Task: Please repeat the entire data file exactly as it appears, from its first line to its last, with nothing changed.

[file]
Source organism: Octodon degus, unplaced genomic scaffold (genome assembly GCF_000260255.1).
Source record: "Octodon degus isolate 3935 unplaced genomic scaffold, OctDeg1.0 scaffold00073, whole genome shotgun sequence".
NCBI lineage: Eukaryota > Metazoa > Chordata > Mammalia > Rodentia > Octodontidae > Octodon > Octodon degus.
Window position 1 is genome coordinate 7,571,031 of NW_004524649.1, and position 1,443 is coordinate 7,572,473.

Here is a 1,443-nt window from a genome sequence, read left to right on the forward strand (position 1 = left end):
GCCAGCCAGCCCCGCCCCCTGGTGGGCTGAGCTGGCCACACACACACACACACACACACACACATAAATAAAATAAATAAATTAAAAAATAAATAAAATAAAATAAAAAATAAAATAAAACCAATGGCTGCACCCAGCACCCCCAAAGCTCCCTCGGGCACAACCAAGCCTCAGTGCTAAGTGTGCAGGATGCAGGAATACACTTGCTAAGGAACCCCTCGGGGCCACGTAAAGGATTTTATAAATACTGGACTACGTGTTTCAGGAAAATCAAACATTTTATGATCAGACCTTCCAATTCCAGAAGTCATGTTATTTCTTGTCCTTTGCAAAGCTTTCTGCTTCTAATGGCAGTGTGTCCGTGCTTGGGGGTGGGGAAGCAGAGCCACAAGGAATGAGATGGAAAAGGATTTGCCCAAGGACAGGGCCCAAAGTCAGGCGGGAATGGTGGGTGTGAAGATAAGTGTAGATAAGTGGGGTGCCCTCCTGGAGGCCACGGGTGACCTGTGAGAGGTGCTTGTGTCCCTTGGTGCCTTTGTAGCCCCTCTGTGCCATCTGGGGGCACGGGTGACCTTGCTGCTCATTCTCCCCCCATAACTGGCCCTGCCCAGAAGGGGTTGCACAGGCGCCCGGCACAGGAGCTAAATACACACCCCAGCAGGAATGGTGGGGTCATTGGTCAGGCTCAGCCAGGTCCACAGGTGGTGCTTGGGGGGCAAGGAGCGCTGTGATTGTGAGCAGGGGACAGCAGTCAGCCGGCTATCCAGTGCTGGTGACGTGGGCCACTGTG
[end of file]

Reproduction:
Source organism: Octodon degus, unplaced genomic scaffold (genome assembly GCF_000260255.1).
Source record: "Octodon degus isolate 3935 unplaced genomic scaffold, OctDeg1.0 scaffold00073, whole genome shotgun sequence".
NCBI lineage: Eukaryota > Metazoa > Chordata > Mammalia > Rodentia > Octodontidae > Octodon > Octodon degus.
Window position 1 is genome coordinate 7,571,031 of NW_004524649.1, and position 1,443 is coordinate 7,572,473.

Here is a 1,443-nt window from a genome sequence, read left to right on the forward strand (position 1 = left end):
GCCAGCCAGCCCCGCCCCCTGGTGGGCTGAGCTGGCCACACACACACACACACACACACACACATAAATAAAATAAATAAATTAAAAAATAAATAAAATAAAATAAAAAATAAAATAAAACCAATGGCTGCACCCAGCACCCCCAAAGCTCCCTCGGGCACAACCAAGCCTCAGTGCTAAGTGTGCAGGATGCAGGAATACACTTGCTAAGGAACCCCTCGGGGCCACGTAAAGGATTTTATAAATACTGGACTACGTGTTTCAGGAAAATCAAACATTTTATGATCAGACCTTCCAATTCCAGAAGTCATGTTATTTCTTGTCCTTTGCAAAGCTTTCTGCTTCTAATGGCAGTGTGTCCGTGCTTGGGGGTGGGGAAGCAGAGCCACAAGGAATGAGATGGAAAAGGATTTGCCCAAGGACAGGGCCCAAAGTCAGGCGGGAATGGTGGGTGTGAAGATAAGTGTAGATAAGTGGGGTGCCCTCCTGGAGGCCACGGGTGACCTGTGAGAGGTGCTTGTGTCCCTTGGTGCCTTTGTAGCCCCTCTGTGCCATCTGGGGGCACGGGTGACCTTGCTGCTCATTCTCCCCCCATAACTGGCCCTGCCCAGAAGGGGTTGCACAGGCGCCCGGCACAGGAGCTAAATACACACCCCAGCAGGAATGGTGGGGTCATTGGTCAGGCTCAGCCAGGTCCACAGGTGGTGCTTGGGGGGCAAGGAGCGCTGTGATTGTGAGCAGGGGACAGCAGTCAGCCGGCTATCCAGTGCTGGTGACGTGGGCCACTGTG